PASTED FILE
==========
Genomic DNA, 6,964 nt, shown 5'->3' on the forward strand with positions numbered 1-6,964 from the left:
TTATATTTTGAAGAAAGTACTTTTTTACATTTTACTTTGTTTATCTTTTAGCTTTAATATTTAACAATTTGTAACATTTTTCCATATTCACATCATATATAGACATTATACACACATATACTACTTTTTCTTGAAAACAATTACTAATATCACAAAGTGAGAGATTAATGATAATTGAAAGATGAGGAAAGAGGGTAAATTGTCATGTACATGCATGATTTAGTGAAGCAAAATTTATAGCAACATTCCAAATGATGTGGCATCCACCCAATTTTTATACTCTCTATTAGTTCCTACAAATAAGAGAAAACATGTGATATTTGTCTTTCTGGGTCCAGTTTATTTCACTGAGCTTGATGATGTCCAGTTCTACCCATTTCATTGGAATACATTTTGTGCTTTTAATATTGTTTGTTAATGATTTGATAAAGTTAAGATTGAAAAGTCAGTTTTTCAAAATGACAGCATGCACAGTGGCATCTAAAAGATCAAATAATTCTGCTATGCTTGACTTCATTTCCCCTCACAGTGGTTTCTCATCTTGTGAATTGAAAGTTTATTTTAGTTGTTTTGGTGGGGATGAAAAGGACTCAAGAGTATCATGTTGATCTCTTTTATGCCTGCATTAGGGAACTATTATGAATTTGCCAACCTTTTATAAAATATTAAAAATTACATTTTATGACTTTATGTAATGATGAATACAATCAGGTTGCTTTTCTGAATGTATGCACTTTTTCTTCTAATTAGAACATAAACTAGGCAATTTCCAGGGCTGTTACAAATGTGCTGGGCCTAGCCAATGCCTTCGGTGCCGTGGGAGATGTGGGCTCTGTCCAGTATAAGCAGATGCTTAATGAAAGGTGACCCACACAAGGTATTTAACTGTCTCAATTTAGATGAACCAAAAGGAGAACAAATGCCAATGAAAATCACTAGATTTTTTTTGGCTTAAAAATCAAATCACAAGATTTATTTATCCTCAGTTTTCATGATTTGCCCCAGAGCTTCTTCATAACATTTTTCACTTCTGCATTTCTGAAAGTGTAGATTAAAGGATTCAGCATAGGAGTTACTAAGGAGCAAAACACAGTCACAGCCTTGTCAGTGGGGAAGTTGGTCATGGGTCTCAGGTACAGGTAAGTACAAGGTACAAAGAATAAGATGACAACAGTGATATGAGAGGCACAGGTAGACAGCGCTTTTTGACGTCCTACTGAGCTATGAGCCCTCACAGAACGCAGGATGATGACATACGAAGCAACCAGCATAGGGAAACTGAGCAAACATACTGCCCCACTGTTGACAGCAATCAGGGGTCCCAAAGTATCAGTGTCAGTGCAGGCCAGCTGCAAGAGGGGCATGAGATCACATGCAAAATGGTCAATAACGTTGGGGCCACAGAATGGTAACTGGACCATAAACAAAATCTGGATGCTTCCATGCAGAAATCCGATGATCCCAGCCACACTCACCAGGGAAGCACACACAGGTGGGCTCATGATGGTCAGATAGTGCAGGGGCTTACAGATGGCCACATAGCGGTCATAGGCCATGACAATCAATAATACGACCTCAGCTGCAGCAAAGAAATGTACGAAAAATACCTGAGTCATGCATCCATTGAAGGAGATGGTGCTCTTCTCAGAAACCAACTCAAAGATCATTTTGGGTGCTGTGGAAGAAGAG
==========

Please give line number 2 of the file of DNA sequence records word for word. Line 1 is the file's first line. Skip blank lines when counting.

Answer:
TTATATTTTGAAGAAAGTACTTTTTTACATTTTACTTTGTTTATCTTTTAGCTTTAATATTTAACAATTTGTAACATTTTTCCATATTCACATCATATATAGACATTATACACACATATACTACTTTTTCTTGAAAACAATTACTAATATCACAAAGTGAGAGATTAATGATAATTGAAAGATGAGGAAAGAGGGTAAATTGTCATGTACATGCATGATTTAGTGAAGCAAAATTTATAGCAACATTCCAAATGATGTGGCATCCACCCAATTTTTATACTCTCTATTAGTTCCTACAAATAAGAGAAAACATGTGATATTTGTCTTTCTGGGTCCAGTTTATTTCACTGAGCTTGATGATGTCCAGTTCTACCCATTTCATTGGAATACATTTTGTGCTTTTAATATTGTTTGTTAATGATTTGATAAAGTTAAGATTGAAAAGTCAGTTTTTCAAAATGACAGCATGCACAGTGGCATCTAAAAGATCAAATAATTCTGCTATGCTTGACTTCATTTCCCCTCACAGTGGTTTCTCATCTTGTGAATTGAAAGTTTATTTTAGTTGTTTTGGTGGGGATGAAAAGGACTCAAGAGTATCATGTTGATCTCTTTTATGCCTGCATTAGGGAACTATTATGAATTTGCCAACCTTTTATAAAATATTAAAAATTACATTTTATGACTTTATGTAATGATGAATACAATCAGGTTGCTTTTCTGAATGTATGCACTTTTTCTTCTAATTAGAACATAAACTAGGCAATTTCCAGGGCTGTTACAAATGTGCTGGGCCTAGCCAATGCCTTCGGTGCCGTGGGAGATGTGGGCTCTGTCCAGTATAAGCAGATGCTTAATGAAAGGTGACCCACACAAGGTATTTAACTGTCTCAATTTAGATGAACCAAAAGGAGAACAAATGCCAATGAAAATCACTAGATTTTTTTTGGCTTAAAAATCAAATCACAAGATTTATTTATCCTCAGTTTTCATGATTTGCCCCAGAGCTTCTTCATAACATTTTTCACTTCTGCATTTCTGAAAGTGTAGATTAAAGGATTCAGCATAGGAGTTACTAAGGAGCAAAACACAGTCACAGCCTTGTCAGTGGGGAAGTTGGTCATGGGTCTCAGGTACAGGTAAGTACAAGGTACAAAGAATAAGATGACAACAGTGATATGAGAGGCACAGGTAGACAGCGCTTTTTGACGTCCTACTGAGCTATGAGCCCTCACAGAACGCAGGATGATGACATACGAAGCAACCAGCATAGGGAAACTGAGCAAACATACTGCCCCACTGTTGACAGCAATCAGGGGTCCCAAAGTATCAGTGTCAGTGCAGGCCAGCTGCAAGAGGGGCATGAGATCACATGCAAAATGGTCAATAACGTTGGGGCCACAGAATGGTAACTGGACCATAAACAAAATCTGGATGCTTCCATGCAGAAATCCGATGATCCCAGCCACACTCACCAGGGAAGCACACACAGGTGGGCTCATGATGGTCAGATAGTGCAGGGGCTTACAGATGGCCACATAGCGGTCATAGGCCATGACAATCAATAATACGACCTCAGCTGCAGCAAAGAAATGTACGAAAAATACCTGAGTCATGCATCCATTGAAGGAGATGGTGCTCTTCTCAGAAACCAACTCAAAGATCATTTTGGGTGCTGTGGAAGAAGAG